Don’t Blink, You Might Miss It! – Lingelbach Cemetery

If you blink, you just might miss the Lingelbach Cemetery, a small cemetery located just east of the village of Shakespeare, Ontario.

Last month, while en route to the Merner family reunion, I almost missed it. Of course, I wasn’t expecting to see it either.

When planning our trip to the family reunion, I knew that our route would take us through one of Ellen’s ancestral towns, New Hamburg, Ontario, and so, I allowed time for us to visit the Riverside Cemetery there (I documented this stop in a previous post). After leaving Riverside Cemetery and new Hamburg, we journeyed along; Ellen likely happy that my cemetery roving was finished and me, well, I was happy to have finally turned Riverside Cemetery into something more than a name on a record.

My “Oh My God!” exclamation caught Ellen off guard as we traveled down Highway 7/8 towards Stratford, Ontario and our eventual destination of the reunion location in Seaforth, Ontario. No, I explained, nothing was wrong but I had just seen the sign for Lingelbach Cemetery, something we definitely had to stop and explore on our trip home.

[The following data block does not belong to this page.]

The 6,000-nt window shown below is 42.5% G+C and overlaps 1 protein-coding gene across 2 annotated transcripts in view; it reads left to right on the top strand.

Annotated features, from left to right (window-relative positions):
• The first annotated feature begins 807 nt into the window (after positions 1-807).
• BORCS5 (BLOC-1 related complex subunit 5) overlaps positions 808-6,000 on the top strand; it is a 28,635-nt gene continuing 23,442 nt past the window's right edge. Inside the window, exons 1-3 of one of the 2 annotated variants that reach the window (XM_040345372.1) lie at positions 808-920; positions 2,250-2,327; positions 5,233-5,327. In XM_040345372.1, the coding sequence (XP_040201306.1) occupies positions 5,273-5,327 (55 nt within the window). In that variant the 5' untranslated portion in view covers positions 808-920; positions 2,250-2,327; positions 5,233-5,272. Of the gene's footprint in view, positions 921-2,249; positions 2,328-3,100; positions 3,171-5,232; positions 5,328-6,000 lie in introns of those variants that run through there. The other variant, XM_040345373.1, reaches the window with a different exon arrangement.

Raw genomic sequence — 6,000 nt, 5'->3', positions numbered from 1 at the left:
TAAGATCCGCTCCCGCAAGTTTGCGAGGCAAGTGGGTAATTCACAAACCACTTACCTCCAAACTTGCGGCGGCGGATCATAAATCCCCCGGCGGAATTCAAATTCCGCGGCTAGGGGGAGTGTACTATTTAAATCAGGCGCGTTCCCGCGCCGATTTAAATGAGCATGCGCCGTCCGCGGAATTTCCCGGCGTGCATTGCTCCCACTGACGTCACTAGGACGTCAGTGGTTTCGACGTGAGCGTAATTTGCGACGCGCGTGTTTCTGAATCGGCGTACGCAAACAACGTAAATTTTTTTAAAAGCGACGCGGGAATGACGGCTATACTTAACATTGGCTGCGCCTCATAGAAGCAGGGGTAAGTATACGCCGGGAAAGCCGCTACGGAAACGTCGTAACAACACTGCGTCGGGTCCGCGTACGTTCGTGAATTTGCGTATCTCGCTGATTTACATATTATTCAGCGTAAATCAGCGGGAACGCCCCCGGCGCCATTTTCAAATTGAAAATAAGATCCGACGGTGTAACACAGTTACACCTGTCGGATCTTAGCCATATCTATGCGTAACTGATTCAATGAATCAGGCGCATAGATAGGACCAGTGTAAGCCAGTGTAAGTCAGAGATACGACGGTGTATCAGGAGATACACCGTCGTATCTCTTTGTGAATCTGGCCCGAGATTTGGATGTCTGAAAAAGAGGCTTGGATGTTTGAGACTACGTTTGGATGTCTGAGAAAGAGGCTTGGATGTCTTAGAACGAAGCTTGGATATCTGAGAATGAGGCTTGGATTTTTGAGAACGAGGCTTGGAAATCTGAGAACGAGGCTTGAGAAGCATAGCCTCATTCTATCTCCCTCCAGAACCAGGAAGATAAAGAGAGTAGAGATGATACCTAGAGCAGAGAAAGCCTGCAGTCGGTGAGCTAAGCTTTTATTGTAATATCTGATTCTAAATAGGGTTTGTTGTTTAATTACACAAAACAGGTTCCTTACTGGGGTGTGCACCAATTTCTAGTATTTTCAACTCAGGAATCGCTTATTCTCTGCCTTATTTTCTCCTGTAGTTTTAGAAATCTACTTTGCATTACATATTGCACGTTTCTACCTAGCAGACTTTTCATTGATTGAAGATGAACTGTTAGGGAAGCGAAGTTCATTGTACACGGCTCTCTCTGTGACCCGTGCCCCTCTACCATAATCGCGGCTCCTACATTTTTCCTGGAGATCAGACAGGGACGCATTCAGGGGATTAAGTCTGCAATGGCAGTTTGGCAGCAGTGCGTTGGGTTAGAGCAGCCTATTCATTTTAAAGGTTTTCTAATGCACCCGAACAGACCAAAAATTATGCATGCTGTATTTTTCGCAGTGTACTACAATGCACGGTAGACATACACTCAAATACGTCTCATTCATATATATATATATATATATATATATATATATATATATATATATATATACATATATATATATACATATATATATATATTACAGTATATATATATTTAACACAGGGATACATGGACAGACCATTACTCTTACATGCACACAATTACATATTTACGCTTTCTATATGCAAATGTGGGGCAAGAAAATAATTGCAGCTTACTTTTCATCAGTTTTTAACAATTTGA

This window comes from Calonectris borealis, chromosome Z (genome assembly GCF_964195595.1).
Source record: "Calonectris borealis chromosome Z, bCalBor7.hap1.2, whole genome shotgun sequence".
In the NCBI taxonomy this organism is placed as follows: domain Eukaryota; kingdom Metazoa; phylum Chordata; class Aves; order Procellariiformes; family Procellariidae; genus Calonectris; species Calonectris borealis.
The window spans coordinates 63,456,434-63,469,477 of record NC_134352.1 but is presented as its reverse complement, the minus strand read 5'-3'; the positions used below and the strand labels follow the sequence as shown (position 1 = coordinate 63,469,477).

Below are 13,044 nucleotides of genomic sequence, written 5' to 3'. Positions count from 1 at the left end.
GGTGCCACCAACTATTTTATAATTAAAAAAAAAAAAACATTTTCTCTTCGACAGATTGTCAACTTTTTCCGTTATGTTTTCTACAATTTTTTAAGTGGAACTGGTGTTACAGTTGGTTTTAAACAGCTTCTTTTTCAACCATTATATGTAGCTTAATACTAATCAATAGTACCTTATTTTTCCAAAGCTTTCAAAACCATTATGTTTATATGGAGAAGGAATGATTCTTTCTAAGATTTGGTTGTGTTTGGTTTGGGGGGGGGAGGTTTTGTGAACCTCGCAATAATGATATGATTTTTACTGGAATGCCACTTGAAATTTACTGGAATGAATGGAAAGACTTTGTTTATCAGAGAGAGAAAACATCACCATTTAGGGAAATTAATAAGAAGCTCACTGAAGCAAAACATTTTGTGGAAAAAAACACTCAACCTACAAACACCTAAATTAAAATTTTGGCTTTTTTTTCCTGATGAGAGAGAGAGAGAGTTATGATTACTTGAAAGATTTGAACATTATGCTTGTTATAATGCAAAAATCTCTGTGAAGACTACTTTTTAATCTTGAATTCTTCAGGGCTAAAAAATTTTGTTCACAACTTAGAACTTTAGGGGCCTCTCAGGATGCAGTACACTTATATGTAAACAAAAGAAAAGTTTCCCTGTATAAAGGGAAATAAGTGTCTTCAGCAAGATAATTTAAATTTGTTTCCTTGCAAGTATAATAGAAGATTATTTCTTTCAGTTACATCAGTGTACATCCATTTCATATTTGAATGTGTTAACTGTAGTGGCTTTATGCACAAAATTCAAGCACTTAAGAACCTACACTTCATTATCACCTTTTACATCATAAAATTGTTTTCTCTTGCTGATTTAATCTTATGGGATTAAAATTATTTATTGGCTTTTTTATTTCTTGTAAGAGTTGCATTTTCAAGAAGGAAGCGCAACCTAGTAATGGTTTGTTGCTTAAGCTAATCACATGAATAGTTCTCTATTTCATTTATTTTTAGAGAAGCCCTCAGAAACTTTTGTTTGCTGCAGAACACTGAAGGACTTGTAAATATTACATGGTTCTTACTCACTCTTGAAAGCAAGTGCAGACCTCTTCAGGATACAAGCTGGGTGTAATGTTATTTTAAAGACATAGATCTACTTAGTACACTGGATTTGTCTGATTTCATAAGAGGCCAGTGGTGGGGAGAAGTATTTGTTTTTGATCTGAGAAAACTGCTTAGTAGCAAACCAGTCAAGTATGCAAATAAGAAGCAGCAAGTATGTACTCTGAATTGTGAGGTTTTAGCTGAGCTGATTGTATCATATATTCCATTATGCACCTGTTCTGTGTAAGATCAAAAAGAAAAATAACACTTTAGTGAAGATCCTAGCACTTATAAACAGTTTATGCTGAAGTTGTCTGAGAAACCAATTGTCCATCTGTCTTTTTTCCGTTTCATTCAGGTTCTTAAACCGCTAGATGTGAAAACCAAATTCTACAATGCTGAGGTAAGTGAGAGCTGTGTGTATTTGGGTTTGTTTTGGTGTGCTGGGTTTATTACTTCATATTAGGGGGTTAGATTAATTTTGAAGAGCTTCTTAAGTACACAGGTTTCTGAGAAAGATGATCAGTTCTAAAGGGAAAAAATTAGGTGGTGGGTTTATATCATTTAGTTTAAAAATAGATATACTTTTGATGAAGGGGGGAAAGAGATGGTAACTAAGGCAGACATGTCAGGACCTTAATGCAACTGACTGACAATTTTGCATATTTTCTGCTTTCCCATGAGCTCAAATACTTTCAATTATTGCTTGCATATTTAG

Lingelbach Cemetery is small, well maintained and is located on the corner of the highway and regional road 104, just outside the eastern boundary of Shakespeare. Like Riverside Cemetery is was just a name, albeit a bit of a strange name, that I had seen many times contained in death and burial records for some of Ellen’s ancestors. Now it was real and I had a chance to walk it’s few rows of graves, occasionally stopping to photograph the grave of a known ancestor and pay my respects to them.

Below is one of the ancestral graves found, that of Israel Eby (1850 – 1903) and his wife Mary Anne Witwer (1854 – 1932), Ellen’s first cousin, three times removed.

Riverside Cemetery, New Hamburg, Ontario, Canada

Earlier this month, Ellen and I attended the Merner Family reunion, held in Seaforth, Ontario. You can read more about the reunion and our participation by clicking here.

After having researched Ellen’s family history for several years, there are certain places that I just feel compelled to visit. Perhaps it’s because I have entered the same village or town name into my genealogy database or maybe it’s an intriguing family event that I hope a visit might allow me to feel like I am experiencing the event in its proper context.

Riverside Cemetery is one of those places. For many years, as I have ‘found’ more of Ellen’s Merner ancestors, typically they have been buried in New Hamburg’s Riverside Cemetery. Even many of those ancestors who had moved away from the New Hamburg community, were returned to their ancestral town for burial.

The trip to the reunion location took us right through New Hamburg so I couldn’t resist the temptation to locate the cemetery and try to find the graves of Ellen’s ancestors whom I have come to know so well.